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Why Kazakhstan Introduces Quotas for Women and Young People?

On May 25, the president of Kazakhstan Kassym Zhomart-Tokayev signed amendments to the elections law. They introduce mandatory 30 per cent quotas for women and young people into voting lists of political parties.

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Together with the human rights defender and co-founder of Krylya Svobody Public Foundation Roman Reimer and co-founder of Feminita Gulzada Serzhan we will take a closer look at why Kazakhstan needs quotas and more women and young people in politics.

See also: How Has the Composition of the Parliament of Kazakhstan Changed Since 1999?

Quotas? What are they?

Quota is a fixed share of representatives of any given gender/age in the total number of politicians, employees in a company, or students. In other words, now party voting lists should contain at least 30 per cent of women and citizens under 29 years old (people under 29 years old are deemed young people in Kazakhstan – editor’s note).

How is it working now?

Now there is no standard regarding the number of women or young people that should be, for example, in the parliament. Political parties make party lists of candidates that are considered most worthy by party leaders.

Anyway, there are women and young people in politics. What’s the need for quota?

This is done to increase the representation of women and young people in politics and to bring issues that are important for them into focus. Quotas are needed to create role models so that young people and women could see success stories and could be guided by them.

Today, gender quotas apply in more than 120 out of 193 member countries of the United Nations. In Central Asia, 30 per cent quotas for women are secured in legislation of Kyrgyzstan and Uzbekistan.

Moreover, on October 24, 2019, the UN Committee on the Elimination of Discrimination against Women recommended Kazakhstan to revise the Concept of family and gender policy in order to set a 50 per cent quota of representation of women in all spheres of life.

What if there are few women and young people among candidates?

This is a mandatory requirement and political parties that are going to run in the elections will have to make sure that their lists contain at least one-third of women and young people.

Why involve women and young people into politics? Let the most experienced and worthy come.

Women and young people make up just over half of population of Kazakhstan and their interests must be represented, too. They will bring another agenda to politics – they raise more social issues. Just because they encounter problems in these spheres and make them more obvious. This, in turn, improves the efficiency of state agencies.

Theoretically, the party construction system, inclusion into party lists for election to the lower chamber of parliament should be based on the principle of meritocracy (the principle of management, when the most able people regardless of their social origin and financial welfare must hold executive posts). Therefore, experience and age are not equal to efficiency.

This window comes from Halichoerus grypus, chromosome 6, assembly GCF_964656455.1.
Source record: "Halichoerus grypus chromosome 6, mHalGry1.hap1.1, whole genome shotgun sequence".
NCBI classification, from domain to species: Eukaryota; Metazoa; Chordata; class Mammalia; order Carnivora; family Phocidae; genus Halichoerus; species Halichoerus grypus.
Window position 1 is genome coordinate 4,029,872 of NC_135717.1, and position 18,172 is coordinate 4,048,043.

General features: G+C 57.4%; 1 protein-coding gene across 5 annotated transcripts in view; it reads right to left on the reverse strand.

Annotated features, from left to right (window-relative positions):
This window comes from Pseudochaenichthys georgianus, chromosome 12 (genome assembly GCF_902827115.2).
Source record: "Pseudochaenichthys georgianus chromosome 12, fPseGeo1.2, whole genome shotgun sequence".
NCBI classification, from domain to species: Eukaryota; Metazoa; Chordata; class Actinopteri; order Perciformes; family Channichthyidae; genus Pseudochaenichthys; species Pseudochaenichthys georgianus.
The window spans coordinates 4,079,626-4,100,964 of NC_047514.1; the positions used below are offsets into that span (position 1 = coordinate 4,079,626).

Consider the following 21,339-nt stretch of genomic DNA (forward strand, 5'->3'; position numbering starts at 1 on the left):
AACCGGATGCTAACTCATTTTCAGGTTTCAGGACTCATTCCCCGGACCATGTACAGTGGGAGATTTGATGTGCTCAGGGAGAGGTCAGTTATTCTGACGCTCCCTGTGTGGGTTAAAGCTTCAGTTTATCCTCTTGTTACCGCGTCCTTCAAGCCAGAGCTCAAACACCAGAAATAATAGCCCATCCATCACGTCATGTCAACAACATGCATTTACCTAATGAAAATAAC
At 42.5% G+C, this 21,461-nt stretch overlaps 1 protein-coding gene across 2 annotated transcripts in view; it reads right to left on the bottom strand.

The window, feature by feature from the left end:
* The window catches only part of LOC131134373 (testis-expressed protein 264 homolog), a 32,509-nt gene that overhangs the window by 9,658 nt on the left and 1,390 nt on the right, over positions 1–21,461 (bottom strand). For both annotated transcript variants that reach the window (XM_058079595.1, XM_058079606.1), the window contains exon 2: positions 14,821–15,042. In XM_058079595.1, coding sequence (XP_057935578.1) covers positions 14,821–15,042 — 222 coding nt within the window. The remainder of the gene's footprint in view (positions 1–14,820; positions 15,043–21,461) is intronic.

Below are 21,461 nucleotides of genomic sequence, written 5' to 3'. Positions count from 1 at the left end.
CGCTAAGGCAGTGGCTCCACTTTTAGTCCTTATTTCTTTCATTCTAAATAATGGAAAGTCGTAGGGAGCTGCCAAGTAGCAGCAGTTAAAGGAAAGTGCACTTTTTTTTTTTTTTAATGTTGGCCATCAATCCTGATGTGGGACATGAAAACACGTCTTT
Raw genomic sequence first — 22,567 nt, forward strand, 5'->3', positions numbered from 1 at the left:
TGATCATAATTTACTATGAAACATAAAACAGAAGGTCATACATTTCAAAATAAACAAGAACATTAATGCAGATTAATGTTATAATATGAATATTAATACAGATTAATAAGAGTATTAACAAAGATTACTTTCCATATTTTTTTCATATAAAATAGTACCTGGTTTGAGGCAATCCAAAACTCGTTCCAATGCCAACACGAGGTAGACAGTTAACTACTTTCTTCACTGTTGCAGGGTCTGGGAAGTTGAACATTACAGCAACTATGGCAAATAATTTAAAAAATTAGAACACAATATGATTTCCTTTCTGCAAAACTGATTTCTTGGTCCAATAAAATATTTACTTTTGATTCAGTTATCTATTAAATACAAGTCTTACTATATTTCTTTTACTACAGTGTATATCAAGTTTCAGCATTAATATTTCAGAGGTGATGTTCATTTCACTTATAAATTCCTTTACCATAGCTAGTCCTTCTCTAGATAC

Therefore, quotas will let worthy candidates among women and young people have an opportunity to be represented in the legislative branch.

Isn’t it discrimination against men?

Quotas do not mean discrimination. Vice versa, they are the measures to overcome inequality. They are a tool of providing equal opportunity to women and young people, especially at the decision-making level.

Do women in Kazakhstan want to get into politics? Maybe they don’t want to.

Women’s marches, protests of mothers take place in Kazakhstan, and there are many activist mothers across the country. These are political acts. Besides, there are movements against violence against women.

Although party bodies depend strongly on the presidential power, they consist mainly of female teachers and doctors at the lowest levels of parties.

During protests, marches, public discussions organised by women, they bring issues that are not solved in the state that is run by men. In the democratic system, the voices of these women should be heard in the parliament.

Therefore, the question “what if they don’t want to” is unreasonable and devalues the problems that various women bring for discussion across Kazakhstan.

In other countries, quotas are provided for women only, and here they apply both to young people and women. Is it good?

Kazakhstan has ratified the Convention on the elimination of all forms of discrimination against women. Back in the 2000s, the country was recommended to introduce quotas to support more women in politics and government management. If we implemented this earlier, we would discuss the introduction of 50 per cent quota for women.

However, Kazakhstan takes certain measures in this direction. The fact that they introduce quotas for women and young people undermines the purpose of equality and justice for women. It does not comply with the UN recommendations and UN sustainable development goals.

The quota for women might include young people to justify future obstacles for women and low indicators.

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